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Vector addition is the process of summing vectors. It is analagous to adding together more than one matrix, each having one and only one row. To accomplish this, one must add corresponding individual corresponding components, placing the results in a new vector. For example, to add <a, b, c, d> to <a, f, g, h>, you add a to e, b to f, etc. and obtain <a+e, b+f, c+g, d+h>

If you are unfamiliar with this mathematical notation of vectors, consult the "vector" node.

If you wish to assimilate the knowledge in this node fully, you will benefit from graph paper and an understanding of the knowledge ensconced here.

Draw two lines, one from (1,1) to (1,3) and one from (1,3) to (2,5). The vector which represents the first line is (0,2), and the one for the second is (1,2).

Now draw a line from (1,1) to (2,5). What's the vector representing that line? It's (1,4), which happens to be (1,2) + (0,2). This is very logical when you think about it - the vector from (1,1) to (2,5), which we call the resultant vector of the other two, represents the entire "journey" made by the other two vectors - they are merely components of it.

This relationship can come in very useful (admittedly, mainly in math classes). You can learn a lot about the vector triangles you've been drawing by using geometry and trigonometry. It's possible to calculate the resultant or either of the other two vectors by knowing the other two. If you know the resultant and one of the others, then simply subtracting the other from the resultant will give you the remaining vector.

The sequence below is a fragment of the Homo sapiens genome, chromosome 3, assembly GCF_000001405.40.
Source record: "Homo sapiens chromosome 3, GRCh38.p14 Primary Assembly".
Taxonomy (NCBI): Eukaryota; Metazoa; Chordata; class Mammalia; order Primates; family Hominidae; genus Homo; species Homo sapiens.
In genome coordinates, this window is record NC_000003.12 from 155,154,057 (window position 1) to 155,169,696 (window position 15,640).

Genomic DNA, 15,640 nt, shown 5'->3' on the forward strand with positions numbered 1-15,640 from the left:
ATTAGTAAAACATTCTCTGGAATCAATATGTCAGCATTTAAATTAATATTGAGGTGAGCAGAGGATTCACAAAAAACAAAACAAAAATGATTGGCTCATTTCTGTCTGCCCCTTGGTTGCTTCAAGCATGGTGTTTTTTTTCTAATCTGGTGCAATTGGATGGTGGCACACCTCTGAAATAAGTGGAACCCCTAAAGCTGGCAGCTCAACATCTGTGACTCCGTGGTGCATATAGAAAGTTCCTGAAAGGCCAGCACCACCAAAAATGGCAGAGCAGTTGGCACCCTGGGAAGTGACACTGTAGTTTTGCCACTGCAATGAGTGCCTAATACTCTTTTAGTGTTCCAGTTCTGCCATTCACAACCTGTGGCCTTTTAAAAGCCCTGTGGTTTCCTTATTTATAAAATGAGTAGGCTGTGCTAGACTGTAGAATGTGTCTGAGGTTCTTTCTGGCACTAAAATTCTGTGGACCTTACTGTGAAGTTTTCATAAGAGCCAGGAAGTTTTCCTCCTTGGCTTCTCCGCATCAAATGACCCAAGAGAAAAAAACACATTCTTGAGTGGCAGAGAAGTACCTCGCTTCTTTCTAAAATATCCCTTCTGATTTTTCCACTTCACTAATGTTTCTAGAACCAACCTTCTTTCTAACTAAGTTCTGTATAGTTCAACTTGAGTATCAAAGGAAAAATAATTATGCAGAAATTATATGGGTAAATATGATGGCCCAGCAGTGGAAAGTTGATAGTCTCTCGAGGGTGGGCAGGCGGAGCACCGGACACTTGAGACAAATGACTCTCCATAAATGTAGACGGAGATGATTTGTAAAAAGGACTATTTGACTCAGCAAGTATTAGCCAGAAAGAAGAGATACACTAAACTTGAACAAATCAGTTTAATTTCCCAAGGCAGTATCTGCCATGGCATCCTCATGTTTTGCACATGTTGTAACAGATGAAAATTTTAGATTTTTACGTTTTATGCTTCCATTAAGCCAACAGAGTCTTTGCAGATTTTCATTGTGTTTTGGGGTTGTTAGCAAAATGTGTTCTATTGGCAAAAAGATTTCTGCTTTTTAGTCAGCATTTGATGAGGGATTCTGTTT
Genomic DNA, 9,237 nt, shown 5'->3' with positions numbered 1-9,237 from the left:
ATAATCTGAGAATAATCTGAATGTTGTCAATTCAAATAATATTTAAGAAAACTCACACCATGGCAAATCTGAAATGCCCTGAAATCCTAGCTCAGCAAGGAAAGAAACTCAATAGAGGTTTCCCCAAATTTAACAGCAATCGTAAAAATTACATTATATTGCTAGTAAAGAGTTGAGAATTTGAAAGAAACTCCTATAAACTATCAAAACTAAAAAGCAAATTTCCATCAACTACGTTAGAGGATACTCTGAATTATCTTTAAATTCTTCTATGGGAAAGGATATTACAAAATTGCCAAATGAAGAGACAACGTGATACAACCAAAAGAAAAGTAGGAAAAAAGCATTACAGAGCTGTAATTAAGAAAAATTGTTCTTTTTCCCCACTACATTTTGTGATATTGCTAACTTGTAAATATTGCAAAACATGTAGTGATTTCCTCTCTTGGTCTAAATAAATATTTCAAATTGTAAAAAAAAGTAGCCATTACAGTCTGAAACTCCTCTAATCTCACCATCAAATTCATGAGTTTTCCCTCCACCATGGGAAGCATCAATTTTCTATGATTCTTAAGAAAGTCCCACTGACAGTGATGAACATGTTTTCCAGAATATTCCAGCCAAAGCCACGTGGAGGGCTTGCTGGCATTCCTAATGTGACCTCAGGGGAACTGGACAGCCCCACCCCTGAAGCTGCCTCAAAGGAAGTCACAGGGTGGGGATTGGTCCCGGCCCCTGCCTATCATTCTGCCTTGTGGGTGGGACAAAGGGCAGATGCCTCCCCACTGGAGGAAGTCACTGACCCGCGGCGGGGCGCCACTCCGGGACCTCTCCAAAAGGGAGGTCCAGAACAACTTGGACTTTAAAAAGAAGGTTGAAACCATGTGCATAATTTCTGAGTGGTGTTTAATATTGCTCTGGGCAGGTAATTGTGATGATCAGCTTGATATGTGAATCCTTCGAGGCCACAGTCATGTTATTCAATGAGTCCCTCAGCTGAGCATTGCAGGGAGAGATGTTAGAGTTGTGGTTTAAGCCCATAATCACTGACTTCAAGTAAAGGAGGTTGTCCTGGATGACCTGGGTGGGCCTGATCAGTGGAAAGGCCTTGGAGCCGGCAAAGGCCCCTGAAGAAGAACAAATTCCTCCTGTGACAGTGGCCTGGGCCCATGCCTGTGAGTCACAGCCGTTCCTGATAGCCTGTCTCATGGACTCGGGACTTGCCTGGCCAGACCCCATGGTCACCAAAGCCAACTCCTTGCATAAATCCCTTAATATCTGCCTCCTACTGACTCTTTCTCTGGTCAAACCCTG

Vectors are often used in velocity calculations. A system where velocity is at a constant, and then is effected and changed by some other factor is a consistent player in maths questions. The "riverboat question" comes up again and again.

In this scenario, a boat is said to be sailing through the water at a velocity of, say, (0,-3) - directly downwards. The velocity of the water is said to be, say, (-5,0) - directly right. What is the resultant velocity of the boat?

Easy. Resultant velocity = (0,-3) + (-5,0) = (-5,-3). We can use the techniques we learnt earlier to work out the magnitude of this resultant velocity vector, which is the speed -

```             h2 = a2 + b2
h2 = -52 + -32
h = √34
h = 5.8 km h-1
```

Often, we see problems in Physics that ask you to compute the sum of two vectors, given the position, direction, and scalar. This is known as vector addition. Consider the following question as an example:

Vector A = 40cm, 60°
Vector B = 20cm, 90°
What is the sum of Vector A and Vector B?

To do this addition, realize that when two vectors are added like this, they simply form a new vector. We will call this Vector C.

Doing it the Visual Way

This is a method to add vectors visually, using measuring tools such as rulers and protractors.

Imagine Vector A from tail to head and plot it on a Cartesian Coordinate System like so:

```

(y)
^
|
|   & -- Vector A 40cm, 60°
|  /
| /
|/
-+-----------------> (x)
|
|
|
v
```
Now plot Vector B, except have the tail of Vector B start at the head of Vector A. Keep in mind the appropriate angles, it's the same as if you were at the origin of the Cartesian plane.

```(y)
^
|
|
|   & -- Vector B. 20cm, 90°
|   |
|   |